ASHBURN -- Residents in Ashburn were probably wondering what all the Georgia State Patrol cars were doing at an abandoned school on Highway 112 on Wednesday. It wasn't a traffic stop or a drug bust; it was members of the GSP's SWAT Team practicing live drills, complete with shooting the bad guys and all.

No, they weren't real bad guys, just pictures hung in rooms in the school, portraying the bad guys. The troopers have to determine if the "bad guy" is in fact a real bad guy or if they are just an innocent bystander who happens to be in the midst of a critical situation.

The SWAT Team spent the two days this week training: Tuesday in Cordele at the firing range at the Fish Hatchery, and Wednesday at the school in Turner County.

According to the SWAT Team Commander, Lt. Bill Bryant, who is based in the Atlanta-area, the team is comprised of about 20 troopers from all over the state of Georgia who train once a month at various locations throughout the state.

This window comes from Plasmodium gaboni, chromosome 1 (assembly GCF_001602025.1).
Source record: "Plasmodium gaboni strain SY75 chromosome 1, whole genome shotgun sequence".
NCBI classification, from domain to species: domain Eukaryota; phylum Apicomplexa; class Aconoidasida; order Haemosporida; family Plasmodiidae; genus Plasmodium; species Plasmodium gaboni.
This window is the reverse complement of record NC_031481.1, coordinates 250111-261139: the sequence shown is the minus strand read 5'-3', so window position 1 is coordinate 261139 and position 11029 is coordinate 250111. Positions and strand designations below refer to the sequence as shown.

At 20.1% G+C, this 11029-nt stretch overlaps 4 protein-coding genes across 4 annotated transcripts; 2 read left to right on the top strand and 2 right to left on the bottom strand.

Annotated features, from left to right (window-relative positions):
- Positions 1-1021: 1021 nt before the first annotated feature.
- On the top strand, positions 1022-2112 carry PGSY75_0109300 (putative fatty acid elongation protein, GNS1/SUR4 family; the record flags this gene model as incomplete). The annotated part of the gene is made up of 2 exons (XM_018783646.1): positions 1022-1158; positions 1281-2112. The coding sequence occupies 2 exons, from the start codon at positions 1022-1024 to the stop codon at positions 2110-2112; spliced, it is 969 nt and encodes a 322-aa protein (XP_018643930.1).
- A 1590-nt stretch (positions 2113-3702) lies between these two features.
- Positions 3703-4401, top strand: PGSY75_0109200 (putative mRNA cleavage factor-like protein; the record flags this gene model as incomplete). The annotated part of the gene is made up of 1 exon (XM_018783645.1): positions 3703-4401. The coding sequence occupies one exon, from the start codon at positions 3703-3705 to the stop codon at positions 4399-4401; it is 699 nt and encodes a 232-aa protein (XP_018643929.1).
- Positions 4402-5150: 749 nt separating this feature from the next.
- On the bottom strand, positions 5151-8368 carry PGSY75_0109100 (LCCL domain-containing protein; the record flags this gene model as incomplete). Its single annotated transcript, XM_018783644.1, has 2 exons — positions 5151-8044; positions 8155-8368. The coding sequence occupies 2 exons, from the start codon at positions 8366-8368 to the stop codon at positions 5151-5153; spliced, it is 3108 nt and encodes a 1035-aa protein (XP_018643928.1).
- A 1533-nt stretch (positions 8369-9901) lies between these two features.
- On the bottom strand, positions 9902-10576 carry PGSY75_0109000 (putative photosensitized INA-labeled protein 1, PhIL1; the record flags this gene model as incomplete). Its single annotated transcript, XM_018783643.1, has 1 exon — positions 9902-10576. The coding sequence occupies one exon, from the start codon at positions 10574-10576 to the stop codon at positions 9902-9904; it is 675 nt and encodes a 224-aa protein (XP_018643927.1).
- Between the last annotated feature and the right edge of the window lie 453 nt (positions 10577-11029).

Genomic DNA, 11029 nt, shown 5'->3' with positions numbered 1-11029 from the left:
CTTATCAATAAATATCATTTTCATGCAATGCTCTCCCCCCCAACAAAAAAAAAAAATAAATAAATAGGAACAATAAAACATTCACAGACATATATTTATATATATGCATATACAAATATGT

"We are called in by local law enforcement agencies when there is a critical incident," said Bryant. "These range anywhere from hostage situations, to high risk arrest warrants and VIP security. The president visits Atlanta and we usually are called in to help the Secret Service to protect him."

To become a member of the SWAT Team, troopers must pass a physical fitness test and have basic firearm skills. They also must be on call 24 hours a day, seven days a week and successfully undergo SWAT Team training.

Wednesday's training consisted of the team converging on the old classrooms, determining who was a bad guy and who wasn't and making sure that when all the bad guys were taken down, that the school was secure.

They wore full fatigues, complete with helmets, gloves, protective glasses and earplugs to avoid damaging their hearing from the gunfire. They also wore their bullet-proof vests and carried several types of weapons.

Bryant said the team responds to about 15 to 20 critical incidents a year, and most team members serve as a collateral duty since most of their time is spent patrolling Georgia's highways and roads.

One particular incident that the SWAT Team participated in that many in the area may remember happened in July of this year.

"There was a hostage situation in Americus that started as a domestic dispute," said Bryant. "There were shots fired and a teenager was shot, but all in all, the situation was peacefully resolved."

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